Antitrust Victory Affirms eBay's Right to Pull Sellers' Accounts
By Kenneth Corbin
A California court has handed eBay a significant victory in a legal dispute concerning the ecommerce giant's right to suspend the accounts of sellers who it believes misrepresent merchandise on their stores and run afoul of the company's terms of service.
In late January, the California Court of Appeal for the Fourth Appellate District upheld an earlier series of rulings exonerating eBay for alleged antitrust violations in barring offending merchants from selling on the marketplace.
The appellate judge upheld the June 2011 ruling of a trial court, bringing to an end the plaintiffs' fifth and final amended complaint.
The case involved a seller of vintage antique fabrics and textiles, Lisa Genesta, whose Ruins-CA store was suspended in 2008, after nine years of selling on the marketplace without incident. Genesta and Ruins-CA were jointly named plaintiffs in the case.
Court documents allege that eBay took action in July of that year in response to complaints of "unspecified misrepresentations" that Genesta made, suspending her store for seven days. Genesta allegedly "promised never to do it again," though she denied any wrongdoing.
"There followed a series of suspensions and reinstatements of plaintiffs' eBay account, which plaintiffs allege was the product of a sustained campaign by their competitors to discredit them with eBay through unsubstantiated complaints about the authenticity of plaintiffs' items," the appellate judge wrote in the opinion.
"Ultimately, in April 2009, eBay put a "permanent sales block" on plaintiffs' account, which prohibited plaintiffs from selling their items on eBay. As a result, plaintiffs are allegedly "out of business.""
Christopher Cox, the lead attorney with Weil, Gotshal & Manges who represented eBay in the case was not immediately available for an interview.
The initial action Genesta brought included nine allegations against eBay and her competitors charging, among other things, that eBay had engaged in anti-competitive behavior and breach of contract.
Those allegations were modified through a series of subsequent actions, but the courts ultimately rejected the assertion that eBay had wrongfully pulled the plug on Genesta's store, in essence affirming a significant measure of control that the company can exercise over its marketplace.
In the plaintiffs' final complaint, Genesta took issue with eBay's enforcement of a policy prohibiting sellers from engaging in business transactions with customers they had acquired through the marketplace outside of the site.
eBay, allegedly, contacted both the plaintiffs and their customers warning them against engaging in off-site transactions.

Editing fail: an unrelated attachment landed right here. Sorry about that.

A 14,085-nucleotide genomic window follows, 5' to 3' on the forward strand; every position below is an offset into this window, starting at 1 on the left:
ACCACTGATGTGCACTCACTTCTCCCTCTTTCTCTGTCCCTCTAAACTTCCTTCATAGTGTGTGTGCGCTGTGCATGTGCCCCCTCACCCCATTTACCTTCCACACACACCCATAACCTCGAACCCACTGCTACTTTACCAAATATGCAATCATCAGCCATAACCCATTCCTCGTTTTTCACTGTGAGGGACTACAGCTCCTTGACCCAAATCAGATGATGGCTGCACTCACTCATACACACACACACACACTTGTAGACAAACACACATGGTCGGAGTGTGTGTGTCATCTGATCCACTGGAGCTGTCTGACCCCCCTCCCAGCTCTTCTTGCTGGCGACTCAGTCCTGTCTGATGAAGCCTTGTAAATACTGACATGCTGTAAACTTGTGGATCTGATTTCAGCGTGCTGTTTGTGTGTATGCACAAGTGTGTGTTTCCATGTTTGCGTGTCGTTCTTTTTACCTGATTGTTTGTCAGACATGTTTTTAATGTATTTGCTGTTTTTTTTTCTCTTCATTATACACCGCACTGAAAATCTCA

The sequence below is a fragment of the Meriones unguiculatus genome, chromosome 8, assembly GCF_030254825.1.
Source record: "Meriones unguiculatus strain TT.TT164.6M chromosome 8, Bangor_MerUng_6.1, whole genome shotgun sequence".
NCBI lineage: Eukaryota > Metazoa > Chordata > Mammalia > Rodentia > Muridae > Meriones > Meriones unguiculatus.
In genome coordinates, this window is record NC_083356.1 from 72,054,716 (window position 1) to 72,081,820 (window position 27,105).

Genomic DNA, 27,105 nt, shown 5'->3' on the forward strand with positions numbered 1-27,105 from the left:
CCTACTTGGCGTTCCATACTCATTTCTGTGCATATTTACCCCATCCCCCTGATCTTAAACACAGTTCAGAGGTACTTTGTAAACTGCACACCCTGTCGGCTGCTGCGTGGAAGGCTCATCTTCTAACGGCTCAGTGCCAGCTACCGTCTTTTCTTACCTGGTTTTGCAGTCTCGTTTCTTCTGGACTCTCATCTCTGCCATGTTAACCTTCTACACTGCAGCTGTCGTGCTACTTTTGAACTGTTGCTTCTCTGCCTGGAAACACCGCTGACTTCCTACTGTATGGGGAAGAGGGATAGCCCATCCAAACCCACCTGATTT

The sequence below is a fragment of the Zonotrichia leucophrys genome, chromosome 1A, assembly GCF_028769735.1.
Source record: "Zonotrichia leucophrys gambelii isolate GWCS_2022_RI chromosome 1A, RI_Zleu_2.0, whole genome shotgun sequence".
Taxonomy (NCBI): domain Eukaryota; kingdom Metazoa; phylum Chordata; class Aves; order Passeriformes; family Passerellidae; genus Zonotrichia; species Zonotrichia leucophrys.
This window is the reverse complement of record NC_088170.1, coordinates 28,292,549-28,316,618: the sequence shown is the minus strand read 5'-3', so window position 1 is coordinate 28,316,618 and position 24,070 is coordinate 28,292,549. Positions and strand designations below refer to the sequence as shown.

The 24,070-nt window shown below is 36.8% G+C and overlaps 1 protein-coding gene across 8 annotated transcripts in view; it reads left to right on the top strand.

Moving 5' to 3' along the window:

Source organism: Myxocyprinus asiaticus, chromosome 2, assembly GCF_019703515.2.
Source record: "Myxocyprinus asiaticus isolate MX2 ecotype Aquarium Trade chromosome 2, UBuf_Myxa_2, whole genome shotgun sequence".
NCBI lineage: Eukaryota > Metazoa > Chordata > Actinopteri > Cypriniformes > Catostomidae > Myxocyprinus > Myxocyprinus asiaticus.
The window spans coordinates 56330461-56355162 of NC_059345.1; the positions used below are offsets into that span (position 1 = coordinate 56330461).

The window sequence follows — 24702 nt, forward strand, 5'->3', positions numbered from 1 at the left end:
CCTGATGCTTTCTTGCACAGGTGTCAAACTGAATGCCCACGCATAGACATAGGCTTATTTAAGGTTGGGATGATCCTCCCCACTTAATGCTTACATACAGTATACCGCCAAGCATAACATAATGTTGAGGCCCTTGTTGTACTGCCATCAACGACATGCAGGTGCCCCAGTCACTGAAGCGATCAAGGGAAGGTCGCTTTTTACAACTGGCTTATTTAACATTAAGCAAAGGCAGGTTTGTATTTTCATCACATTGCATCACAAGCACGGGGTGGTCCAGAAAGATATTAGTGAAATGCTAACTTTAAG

"Specifically, plaintiffs alleged eBay informed plaintiffs customers of the items it removed from the site and "if you were a bidder or the buyer of this item: we understand that you may still want the item. We hope you'll bid on it again if the seller relists it. Sometimes, instead of relisting an item, a seller will suggest that you buy it directly from him or her, off eBay. If that happens, please do not accept. If anything goes wrong with the purchase, we won't be able to help you,"" the judge wrote in the opinion. "eBay also allegedly told plaintiffs: "Do not respond to the sender if this message requests that you complete the transaction outside of eBay. This type of offer is against eBay policy, may be fraudulent, and is not covered by buyer protection programs.""
The plaintiffs alleged that that activity amounted to trade libel, and further accused eBay of soliciting comments from competitors about the veracity of the sellers' listings, which were eventually removed owing to Genesta's purported misrepresentations. That amounted to a violation of eBay's own policies for resolving complaints, according to the plaintiffs.
But the court determined that eBay's policy prohibiting contact between buyers and sellers off the site did not amount to an antitrust violation, and dismissed the plaintiffs' allegation that the policy constituted a broader embargo against sellers building their business outside of the marketplace.
"Nothing in eBay's alleged policy actually prohibits sellers such as plaintiffs from freely offering their items for sale through other means, or from developing and maintaining independent relationships with customers," the judge wrote. "And aside from their claim that eBay's implementation of the policy had a specific, deleterious effect on their business prospects, plaintiffs have not explained why the policy should be viewed as unfair, or as imposing unreasonable restrictions on competition in any relevant market; as a consequence, plaintiffs have failed to suggest even an arguable basis for finding that either the policy, or eBay's alleged communication of it to their customers, constitutes a Sherman Act violation."
About the author:
Kenneth Corbin is a freelance writer based in Washington, D.C. He has written on politics, technology and other subjects since 2007, most recently as the Washington correspondent for InternetNews.com, covering Congress, the White House, the FCC and other regulatory affairs. He can be found on LinkedIn here.
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